UK Defers Fines in British Airways, Marriott Data Breaches; Global Leaders Use COVID-19 to Crack Down on Rights; US Judge Upends Jeep-Hacking Class Lawsuit; Court Backs Algorithm Bias Studies Over US Anti-Hacking Law. Click below for more.
New Marriott Breach Hits 5.2M Guests Worldwide
Marriott International Inc. said as many as 5.2 million guests worldwide might have had their names, loyalty account information and other personal data stolen in the hotelier’s second major breach in less than two years.
Marriott, based in Bethesda, Md., said Tuesday that it learned of the breach in late February and that “we believe this activity started in mid-January.”
Other information possibly accessed included addresses, telephone numbers, birthdays, information for linked companies like airlines and room preferences, USA Today reports.
The hack remains under investigation, but Marriott said it did not believe credit card information, passport numbers or driver’s license data were stolen.
In November 2018, Marriott said the data of as many as 383 million guests was hacked.
Unencrypted passport numbers for at least 5.25 million guests were accessed, as well as credit card information for 8.6 million guests, the company said.
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Global Leaders Use COVID-19 to Crack Down on Rights
Throughout Eastern Europe and elsewhere, rulers are assuming more power while they introduce harsh steps they argue are necessary to stop the coronavirus spread.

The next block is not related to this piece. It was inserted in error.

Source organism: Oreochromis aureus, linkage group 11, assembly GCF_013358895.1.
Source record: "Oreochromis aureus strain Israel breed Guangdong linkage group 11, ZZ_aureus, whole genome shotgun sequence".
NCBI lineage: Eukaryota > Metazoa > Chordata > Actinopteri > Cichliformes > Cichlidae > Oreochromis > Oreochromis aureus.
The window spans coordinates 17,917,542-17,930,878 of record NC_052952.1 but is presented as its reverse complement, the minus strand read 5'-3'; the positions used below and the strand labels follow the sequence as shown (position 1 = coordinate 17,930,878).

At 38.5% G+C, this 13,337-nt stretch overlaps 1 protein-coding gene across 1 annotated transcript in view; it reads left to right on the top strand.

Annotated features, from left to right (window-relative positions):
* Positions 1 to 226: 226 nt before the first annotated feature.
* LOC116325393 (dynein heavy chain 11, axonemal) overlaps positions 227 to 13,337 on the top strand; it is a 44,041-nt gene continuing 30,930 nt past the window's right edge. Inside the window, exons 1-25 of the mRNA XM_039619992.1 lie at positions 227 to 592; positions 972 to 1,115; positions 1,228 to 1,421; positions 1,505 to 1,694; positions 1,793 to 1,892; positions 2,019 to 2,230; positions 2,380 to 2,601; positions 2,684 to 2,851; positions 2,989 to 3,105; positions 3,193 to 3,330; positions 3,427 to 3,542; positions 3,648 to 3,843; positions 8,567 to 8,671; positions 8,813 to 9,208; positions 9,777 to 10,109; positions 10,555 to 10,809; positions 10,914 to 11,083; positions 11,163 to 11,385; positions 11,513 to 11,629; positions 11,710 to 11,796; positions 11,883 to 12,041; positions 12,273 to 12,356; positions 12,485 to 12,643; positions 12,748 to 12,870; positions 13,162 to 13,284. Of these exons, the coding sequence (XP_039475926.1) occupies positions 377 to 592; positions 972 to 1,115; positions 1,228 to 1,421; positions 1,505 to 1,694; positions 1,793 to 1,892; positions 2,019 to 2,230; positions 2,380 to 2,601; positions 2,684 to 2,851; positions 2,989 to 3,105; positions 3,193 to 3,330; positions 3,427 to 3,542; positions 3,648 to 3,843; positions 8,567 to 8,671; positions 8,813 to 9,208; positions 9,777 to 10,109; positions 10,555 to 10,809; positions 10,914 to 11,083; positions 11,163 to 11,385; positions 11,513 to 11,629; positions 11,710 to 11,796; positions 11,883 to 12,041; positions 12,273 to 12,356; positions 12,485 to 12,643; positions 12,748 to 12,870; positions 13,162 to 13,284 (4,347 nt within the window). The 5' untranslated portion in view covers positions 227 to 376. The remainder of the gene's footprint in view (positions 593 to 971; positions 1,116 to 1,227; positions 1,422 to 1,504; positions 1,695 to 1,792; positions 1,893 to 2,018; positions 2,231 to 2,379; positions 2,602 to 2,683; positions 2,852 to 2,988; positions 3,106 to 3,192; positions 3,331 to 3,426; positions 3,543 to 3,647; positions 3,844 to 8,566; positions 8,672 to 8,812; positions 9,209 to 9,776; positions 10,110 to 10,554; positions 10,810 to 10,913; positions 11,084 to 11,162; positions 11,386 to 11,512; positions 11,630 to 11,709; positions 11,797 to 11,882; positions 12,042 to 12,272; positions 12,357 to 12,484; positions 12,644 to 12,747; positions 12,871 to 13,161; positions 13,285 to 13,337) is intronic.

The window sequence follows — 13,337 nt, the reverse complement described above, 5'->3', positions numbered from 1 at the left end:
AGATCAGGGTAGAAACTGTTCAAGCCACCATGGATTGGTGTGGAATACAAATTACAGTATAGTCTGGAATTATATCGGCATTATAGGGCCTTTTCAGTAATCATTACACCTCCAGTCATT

In Serbia, The Associated Press reports, President Aleksandar Vucic has suspended parliament, giving him widespread powers, including closing borders.
The Hungarian parliament has passed a law allowing the government to rule by decree for as long as a state of emergency is in force — and Prime Minister Benjamin Netanyahu’s caretaker government has passed emergency measures that include postponing his own corruption trial.
“A state of emergency, wherever it is declared and for whatever reason, must be proportionate to its aim, and only remain in place for as long as absolutely necessary,” the human rights chief of the Organization for Security and Cooperation in Europe told AP.
US Judge Upends Jeep-Hacking Class Lawsuit
A federal judge in Illinois has dismantled a certified class-action lawsuit involving 220,000 drivers in three Midwestern states alleging that Jeep Cherokees were vulnerable to hacking and remote control because of defective electronics.
U.S. District Judge Staci M. Yandle ruled Friday that the threat of future hypothetical harm didn’t give the drivers standing to sue, Law360.com reports.
Her decision saved Fiat Chrysler from a trial on three lawsuits involving drivers in Illinois, Michigan and Missouri.
The action was based on a hack by two highly trained researchers in a controlled experiment covered by Wired magazine in 2015, Law360 reports.
Court Backs Algorithm Bias Studies Over US Anti-Hacking Law
A federal court ruled that research aimed at determining whether algorithms caused racial or gender bias or other discrimination did not violate the Computer Fraud and Abuse Act (CFAA).
U.S. District Court Judge John Bates dismissed claims Friday by Attorney General William Barr that the law made it illegal to violate a website’s terms of service through certain investigative methods, Engadget.com reports.
Bates determined those approaches only raised the possibility of civil liability, not criminality.
The American Civil Liberties Union sued on behalf of academic researchers, computer scientists and journalists seeking to investigate corporate online practices.
— By DPN Staff